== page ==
The Stretch You Should Do 10 Times a Day


Sit at a desk all day? Your body will thank you for this, promise. (Photo: Michael Moore/Corbis)

How many hours a day do you spend sitting? The answer is probably, “too many.”

The hip flexors — the muscles that run along the front of the hip and are primarily responsible for lifting the leg up into your chest — are a notoriously tight muscle group. And that tightness can affect the alignment of your entire body.

Because we sit a vast majority of our days, these muscles are always in a shortened, flexed state. “This is a problem because when you stand up, the muscle maintains its shortened position,” explains celebrity personal trainer Holly Perkins, CSCS, author of Lift to Get Lean and founder of Women’s Strength Nation. “This causes a tugging of sorts on the front of the pelvis, pulling it downward — which in turn causes a pronounced curve in the lumbar spine (low back).”

Over time, this “forward rotation in the pelvis places stress on the low back muscles and can eventually lead to low back pain, or injury,” Perkins tells Yahoo Health.

If left unaddressed, that shortened state of your hip flexors will become more and more permanent, causing tightness that ranges from uncomfortable to painful and limits the mobility of the hip joint. Tightness in the hips will begin to pull the shoulders and head forward, leading to poor posture, back and neck pain, and even headaches.

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Our seated, sedentary lifestyles are one culprit for tight hips, but adding certain types of exercise into the mix — while great for the rest of our health — can further tighten the hip flexors. Activities like walking, running, biking, or anything that repeatedly pulls the knee up into the chest will exacerbate the problem. Without counteracting this with stretching, we become — you guessed it — even tighter.

Increasing your hip flexibility will have positive benefits not only in the hips but over your entire body. The more flexible you are, the better you can prevent muscle strain and tears, preserve and improve joint health, prevent or eliminate chronic pain, and boost your fitness performance.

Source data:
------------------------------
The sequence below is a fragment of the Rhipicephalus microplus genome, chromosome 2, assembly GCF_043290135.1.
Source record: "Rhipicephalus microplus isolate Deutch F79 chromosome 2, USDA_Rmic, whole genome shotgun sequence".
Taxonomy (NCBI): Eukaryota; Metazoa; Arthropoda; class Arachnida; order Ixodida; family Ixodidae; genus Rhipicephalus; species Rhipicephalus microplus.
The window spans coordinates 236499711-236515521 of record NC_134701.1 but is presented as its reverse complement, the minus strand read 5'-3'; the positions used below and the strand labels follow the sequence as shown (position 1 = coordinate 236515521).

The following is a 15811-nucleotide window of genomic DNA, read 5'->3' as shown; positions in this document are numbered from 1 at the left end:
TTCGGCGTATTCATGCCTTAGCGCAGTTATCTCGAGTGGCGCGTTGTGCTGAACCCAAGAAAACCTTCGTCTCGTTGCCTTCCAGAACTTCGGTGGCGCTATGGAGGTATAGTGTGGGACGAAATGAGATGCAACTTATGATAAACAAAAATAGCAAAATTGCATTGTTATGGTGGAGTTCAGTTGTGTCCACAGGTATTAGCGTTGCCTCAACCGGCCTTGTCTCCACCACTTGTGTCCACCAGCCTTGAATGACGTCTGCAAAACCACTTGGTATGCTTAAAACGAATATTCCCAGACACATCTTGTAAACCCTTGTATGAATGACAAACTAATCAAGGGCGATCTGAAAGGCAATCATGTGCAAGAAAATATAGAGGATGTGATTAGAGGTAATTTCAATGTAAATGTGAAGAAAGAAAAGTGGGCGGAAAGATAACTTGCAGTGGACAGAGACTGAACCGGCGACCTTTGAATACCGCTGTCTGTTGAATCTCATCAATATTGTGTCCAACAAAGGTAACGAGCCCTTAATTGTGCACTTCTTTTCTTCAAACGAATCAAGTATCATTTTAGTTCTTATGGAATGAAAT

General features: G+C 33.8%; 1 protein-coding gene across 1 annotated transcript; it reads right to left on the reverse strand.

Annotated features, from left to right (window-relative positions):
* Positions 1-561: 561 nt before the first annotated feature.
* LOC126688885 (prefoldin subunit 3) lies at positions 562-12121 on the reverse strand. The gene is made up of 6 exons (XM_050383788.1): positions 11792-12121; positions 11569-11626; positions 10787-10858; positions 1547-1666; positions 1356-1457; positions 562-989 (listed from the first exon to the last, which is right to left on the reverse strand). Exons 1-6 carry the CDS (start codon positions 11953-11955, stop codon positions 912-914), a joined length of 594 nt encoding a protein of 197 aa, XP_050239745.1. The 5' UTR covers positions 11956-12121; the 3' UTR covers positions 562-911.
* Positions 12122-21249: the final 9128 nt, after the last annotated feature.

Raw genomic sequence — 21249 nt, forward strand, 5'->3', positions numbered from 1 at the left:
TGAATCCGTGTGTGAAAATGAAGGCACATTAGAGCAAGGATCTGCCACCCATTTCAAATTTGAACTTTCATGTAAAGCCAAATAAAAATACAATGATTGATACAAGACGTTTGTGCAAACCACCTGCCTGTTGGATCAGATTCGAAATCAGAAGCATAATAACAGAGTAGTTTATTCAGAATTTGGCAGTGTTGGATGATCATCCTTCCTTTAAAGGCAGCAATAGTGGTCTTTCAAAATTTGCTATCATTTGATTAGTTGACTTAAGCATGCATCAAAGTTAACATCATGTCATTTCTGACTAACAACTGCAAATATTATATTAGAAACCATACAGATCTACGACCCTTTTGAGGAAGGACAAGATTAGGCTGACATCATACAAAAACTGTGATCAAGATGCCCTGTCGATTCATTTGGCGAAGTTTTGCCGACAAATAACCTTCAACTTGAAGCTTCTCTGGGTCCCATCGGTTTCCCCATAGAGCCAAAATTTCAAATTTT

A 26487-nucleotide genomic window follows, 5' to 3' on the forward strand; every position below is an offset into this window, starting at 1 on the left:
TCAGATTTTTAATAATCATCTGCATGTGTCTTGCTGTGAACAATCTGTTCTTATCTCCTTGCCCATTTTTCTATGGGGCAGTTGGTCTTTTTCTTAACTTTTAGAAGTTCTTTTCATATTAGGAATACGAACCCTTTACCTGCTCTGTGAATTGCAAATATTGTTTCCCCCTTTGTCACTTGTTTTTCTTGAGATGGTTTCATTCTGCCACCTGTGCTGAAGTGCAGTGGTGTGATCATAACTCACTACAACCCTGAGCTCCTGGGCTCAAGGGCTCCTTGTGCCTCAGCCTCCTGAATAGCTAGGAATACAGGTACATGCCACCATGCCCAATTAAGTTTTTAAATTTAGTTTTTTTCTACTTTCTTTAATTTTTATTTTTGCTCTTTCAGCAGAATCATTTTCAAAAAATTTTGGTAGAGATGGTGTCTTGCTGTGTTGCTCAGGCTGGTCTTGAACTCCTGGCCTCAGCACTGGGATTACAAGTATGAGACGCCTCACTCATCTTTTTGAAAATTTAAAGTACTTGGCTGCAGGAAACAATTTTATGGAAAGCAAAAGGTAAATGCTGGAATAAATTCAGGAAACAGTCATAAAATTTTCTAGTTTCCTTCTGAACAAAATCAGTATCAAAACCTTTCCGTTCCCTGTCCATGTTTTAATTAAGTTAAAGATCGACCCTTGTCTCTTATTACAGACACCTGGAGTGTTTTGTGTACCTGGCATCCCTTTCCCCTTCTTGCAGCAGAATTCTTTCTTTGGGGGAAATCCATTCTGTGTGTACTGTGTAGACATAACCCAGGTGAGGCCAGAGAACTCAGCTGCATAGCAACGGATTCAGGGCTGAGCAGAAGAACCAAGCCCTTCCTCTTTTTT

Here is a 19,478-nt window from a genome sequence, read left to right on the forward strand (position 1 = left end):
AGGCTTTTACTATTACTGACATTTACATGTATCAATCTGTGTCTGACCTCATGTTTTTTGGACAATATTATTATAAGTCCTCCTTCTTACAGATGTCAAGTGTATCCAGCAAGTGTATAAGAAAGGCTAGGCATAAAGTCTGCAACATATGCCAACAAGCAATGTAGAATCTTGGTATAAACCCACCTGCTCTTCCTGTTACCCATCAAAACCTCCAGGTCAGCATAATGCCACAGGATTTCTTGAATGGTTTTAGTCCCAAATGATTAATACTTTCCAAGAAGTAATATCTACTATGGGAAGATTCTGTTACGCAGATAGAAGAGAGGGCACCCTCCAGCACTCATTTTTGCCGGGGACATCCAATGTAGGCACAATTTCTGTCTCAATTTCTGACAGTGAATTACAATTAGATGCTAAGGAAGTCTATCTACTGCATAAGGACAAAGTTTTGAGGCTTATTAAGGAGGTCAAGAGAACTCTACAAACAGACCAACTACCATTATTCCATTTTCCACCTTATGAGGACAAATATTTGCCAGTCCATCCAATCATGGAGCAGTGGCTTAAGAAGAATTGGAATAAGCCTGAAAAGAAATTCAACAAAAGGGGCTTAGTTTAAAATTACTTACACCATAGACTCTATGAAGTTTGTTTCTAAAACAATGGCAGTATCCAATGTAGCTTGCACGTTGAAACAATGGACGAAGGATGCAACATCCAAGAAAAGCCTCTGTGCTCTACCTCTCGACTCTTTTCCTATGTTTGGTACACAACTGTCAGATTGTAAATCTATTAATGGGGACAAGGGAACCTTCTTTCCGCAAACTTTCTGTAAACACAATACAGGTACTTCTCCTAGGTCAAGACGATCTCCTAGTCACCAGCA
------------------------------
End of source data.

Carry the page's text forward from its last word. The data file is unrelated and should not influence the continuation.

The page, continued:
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For tight hips, Perkins recommends the following stretch, which can be done nearly anywhere. She admits to doing this stretch anytime she can, up to 10 times a day. Realistically, she recommends performing this stretch at least three times per day: in the morning as you begin your workday, during lunch time, and at the end of your day. 

This stretch specifically addresses the iliopsoas (hip flexors) and a little bit of the upper quadriceps (thigh) where it crosses the hip joint. “This stretch is very important for men as they tend to be more prone to low back issues,” Perkins says. “Most women have an anteriorly rotated [front-tilted] pelvis by nature. When the additional rotation is added from tight hip flexors, the risk of injury is higher in women, making this stretch particularly important for them, too.”

Fitness expert Holly Perkins demonstrates a great stretch to counteract sitting all day. (GIF: Amy Rushlow for Yahoo Health)

How to do it: Stand facing a sturdy chair (or any sturdy object). Lift your right leg and place the foot flat on the seat of the chair. Hold the back of the chair with both of your hands, and press your hips forward, leaning into the hip of the bent leg. Keep your chest lifted and your hips square. Press forward with your hips to feel an awesome stretch in the pelvis, hip, and top of the quads of the back leg. Optional: Raise your left hand toward the sky to feel a stretch in the side of the body. Hold, relax, and breathe for 15 seconds on each side.

For a more intense stretch, perform the move on your knees. Start kneeling with your hands on your hips. Step forward with your right foot so that your front knee is bent at a 90-degree angle. Lean forward into the front leg to feel the stretch through the hip flexors of the left leg. To incorporate more of the quad muscle, reach back with the right hand, grab the left toe, and pull your foot off the ground toward your butt.

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